I will be sure to check my MeMail periodically each day to make sure I can respond if you can make use of me.
posted by The Wrong Kind of Cheese at 11:00 AM on December 29, 2016 [120 favorites]

I want to second stevis23's suggestion of reaching out to the community surrounding your husband's hobby.

A recent issue of a hobby related magazine (I think Home Shop Machinist) featured a note from the Editor that was moving for two reasons. The first is that the Editor described that one of his most bittersweet duties was helping out spouses (mostly wives for lots of reasons) who didn't know what to do with their deceased partner's lifetime collection of hobby specific things. His practice was generally to work to get the surviving spouse in touch with local groups, in the hopes of finding someone who could help sort out what was really valuable, what was junk, and what could be really useful if put into the right hands. The second reason why it was moving is that the Editor was now helping the wife of a close friend do the same, and he was personally experiencing how it felt to see well-loved tools pass into the hands of someone who needed them and would put them to use.

Practically speaking, I would start with your husband's friends who shared the same hobby. If it works for you financially, is there someone who you can just gift the contents of the garage to? If not, then you can rely on trusting* a friend to be fair in giving you their assessment of what things are worth. Next I'd look to any hobby related clubs he was a member of, and maybe call around to the stores that he frequented and explain your situation. I'd be a little warier of trusting monetary offers, but maybe you will learn of a school or other program that can make good use of the items if donated. And hey, maybe a lower lump sum to have it handled for you is worthwhile?

*Even if you end up with an untrustworthy "friend", the fact that they were a friend of your husband is a datapoint in their favor that you wouldn't have from a total stranger.

I am so very sorry for your loss.
posted by sparklemotion at 11:24 AM on December 29, 2016 [2 favorites]

Definitely encourage reaching out to anyone you know in the hobby community. Almost any contact who knew him will know someone else likely willing to help. I have experienced this a number of times with one of my hobbies (relating to old toys). Members of local clubs often go around to help with classifying/selling/disposing of things. Just this year a couple of friends organised the arrangement, classification, and sale by auction of several tons of this stuff and raised significant funds (six figures) from the sale of his collection of things. Had this not been done by someone really knowledgeable about this specific hobby, it would have fetched considerably less for his family.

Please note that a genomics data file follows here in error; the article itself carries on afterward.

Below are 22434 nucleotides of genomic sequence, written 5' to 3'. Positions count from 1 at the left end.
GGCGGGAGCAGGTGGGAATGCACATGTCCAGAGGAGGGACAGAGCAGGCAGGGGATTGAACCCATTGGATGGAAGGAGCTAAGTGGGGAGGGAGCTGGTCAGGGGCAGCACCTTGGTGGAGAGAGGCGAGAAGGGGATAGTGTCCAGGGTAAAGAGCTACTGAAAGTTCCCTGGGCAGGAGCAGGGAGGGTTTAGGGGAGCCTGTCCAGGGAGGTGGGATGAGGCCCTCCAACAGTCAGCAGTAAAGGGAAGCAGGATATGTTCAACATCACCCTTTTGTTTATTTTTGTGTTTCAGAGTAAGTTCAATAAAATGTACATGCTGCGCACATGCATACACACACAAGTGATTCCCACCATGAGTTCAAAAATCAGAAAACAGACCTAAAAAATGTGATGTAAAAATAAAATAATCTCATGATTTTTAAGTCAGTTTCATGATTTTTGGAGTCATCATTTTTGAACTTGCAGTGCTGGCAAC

If he had "a lot of technical hobbies" there might well be some significant value in there. Then they can work in with a professional organiser for everything else, but make sure that valuable items aren't overlooked or sold in the wrong way.
posted by tillsbury at 12:20 PM on December 29, 2016 [1 favorite]

Response by poster: I just want to note that my husband was pretty solitary in the pursuit of his hobbies, and they were wide-ranging (random sampling: large-scale acrylic painting, hand-building an amplifier, PC building, building an airplane in our garage, furniture building, home theater stuff, custom auto part fabrication, etc.). He didn't have hobby friends or a local community, and it seemed like he had a lot of problems (getting in arguments, getting banned) with online communities. Trying to find a local hobbyist community for each of his dozen+ interests feels as overwhelming as going through things.
posted by jeoc at 12:32 PM on December 29, 2016